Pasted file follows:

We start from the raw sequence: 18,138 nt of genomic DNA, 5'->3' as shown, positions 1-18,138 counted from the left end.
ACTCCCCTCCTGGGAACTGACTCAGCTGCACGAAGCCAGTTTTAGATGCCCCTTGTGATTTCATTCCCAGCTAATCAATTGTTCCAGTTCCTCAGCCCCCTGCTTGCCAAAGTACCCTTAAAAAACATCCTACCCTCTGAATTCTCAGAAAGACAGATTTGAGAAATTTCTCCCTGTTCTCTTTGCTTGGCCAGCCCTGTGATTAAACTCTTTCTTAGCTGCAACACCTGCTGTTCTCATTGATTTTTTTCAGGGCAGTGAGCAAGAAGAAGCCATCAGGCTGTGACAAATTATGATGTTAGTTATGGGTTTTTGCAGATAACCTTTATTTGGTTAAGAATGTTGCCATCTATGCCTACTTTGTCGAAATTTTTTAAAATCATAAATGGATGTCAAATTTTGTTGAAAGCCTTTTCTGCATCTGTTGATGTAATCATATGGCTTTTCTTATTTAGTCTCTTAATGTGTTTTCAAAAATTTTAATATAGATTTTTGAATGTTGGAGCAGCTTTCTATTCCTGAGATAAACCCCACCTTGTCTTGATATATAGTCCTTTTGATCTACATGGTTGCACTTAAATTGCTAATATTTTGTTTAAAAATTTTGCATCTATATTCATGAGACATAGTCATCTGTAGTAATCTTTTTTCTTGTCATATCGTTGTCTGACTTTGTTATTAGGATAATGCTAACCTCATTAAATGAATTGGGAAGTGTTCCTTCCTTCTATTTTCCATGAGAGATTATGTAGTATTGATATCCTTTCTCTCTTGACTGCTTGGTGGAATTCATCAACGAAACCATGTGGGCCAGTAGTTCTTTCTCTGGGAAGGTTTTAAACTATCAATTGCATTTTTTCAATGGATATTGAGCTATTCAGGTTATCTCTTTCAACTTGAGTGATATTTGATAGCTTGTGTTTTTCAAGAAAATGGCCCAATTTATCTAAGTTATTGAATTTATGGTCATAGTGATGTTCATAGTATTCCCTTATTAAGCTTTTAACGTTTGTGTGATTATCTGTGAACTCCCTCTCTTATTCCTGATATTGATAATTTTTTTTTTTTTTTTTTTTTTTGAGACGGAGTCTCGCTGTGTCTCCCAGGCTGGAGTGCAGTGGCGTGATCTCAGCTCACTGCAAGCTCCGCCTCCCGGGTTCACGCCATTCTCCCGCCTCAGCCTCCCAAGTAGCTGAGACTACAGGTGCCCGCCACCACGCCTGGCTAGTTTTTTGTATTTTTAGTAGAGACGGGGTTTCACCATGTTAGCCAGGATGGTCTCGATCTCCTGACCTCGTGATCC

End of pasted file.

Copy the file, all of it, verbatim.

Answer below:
We start from the raw sequence: 18,138 nt of genomic DNA, 5'->3' as shown, positions 1-18,138 counted from the left end.
ACTCCCCTCCTGGGAACTGACTCAGCTGCACGAAGCCAGTTTTAGATGCCCCTTGTGATTTCATTCCCAGCTAATCAATTGTTCCAGTTCCTCAGCCCCCTGCTTGCCAAAGTACCCTTAAAAAACATCCTACCCTCTGAATTCTCAGAAAGACAGATTTGAGAAATTTCTCCCTGTTCTCTTTGCTTGGCCAGCCCTGTGATTAAACTCTTTCTTAGCTGCAACACCTGCTGTTCTCATTGATTTTTTTCAGGGCAGTGAGCAAGAAGAAGCCATCAGGCTGTGACAAATTATGATGTTAGTTATGGGTTTTTGCAGATAACCTTTATTTGGTTAAGAATGTTGCCATCTATGCCTACTTTGTCGAAATTTTTTAAAATCATAAATGGATGTCAAATTTTGTTGAAAGCCTTTTCTGCATCTGTTGATGTAATCATATGGCTTTTCTTATTTAGTCTCTTAATGTGTTTTCAAAAATTTTAATATAGATTTTTGAATGTTGGAGCAGCTTTCTATTCCTGAGATAAACCCCACCTTGTCTTGATATATAGTCCTTTTGATCTACATGGTTGCACTTAAATTGCTAATATTTTGTTTAAAAATTTTGCATCTATATTCATGAGACATAGTCATCTGTAGTAATCTTTTTTCTTGTCATATCGTTGTCTGACTTTGTTATTAGGATAATGCTAACCTCATTAAATGAATTGGGAAGTGTTCCTTCCTTCTATTTTCCATGAGAGATTATGTAGTATTGATATCCTTTCTCTCTTGACTGCTTGGTGGAATTCATCAACGAAACCATGTGGGCCAGTAGTTCTTTCTCTGGGAAGGTTTTAAACTATCAATTGCATTTTTTCAATGGATATTGAGCTATTCAGGTTATCTCTTTCAACTTGAGTGATATTTGATAGCTTGTGTTTTTCAAGAAAATGGCCCAATTTATCTAAGTTATTGAATTTATGGTCATAGTGATGTTCATAGTATTCCCTTATTAAGCTTTTAACGTTTGTGTGATTATCTGTGAACTCCCTCTCTTATTCCTGATATTGATAATTTTTTTTTTTTTTTTTTTTTTTGAGACGGAGTCTCGCTGTGTCTCCCAGGCTGGAGTGCAGTGGCGTGATCTCAGCTCACTGCAAGCTCCGCCTCCCGGGTTCACGCCATTCTCCCGCCTCAGCCTCCCAAGTAGCTGAGACTACAGGTGCCCGCCACCACGCCTGGCTAGTTTTTTGTATTTTTAGTAGAGACGGGGTTTCACCATGTTAGCCAGGATGGTCTCGATCTCCTGACCTCGTGATCC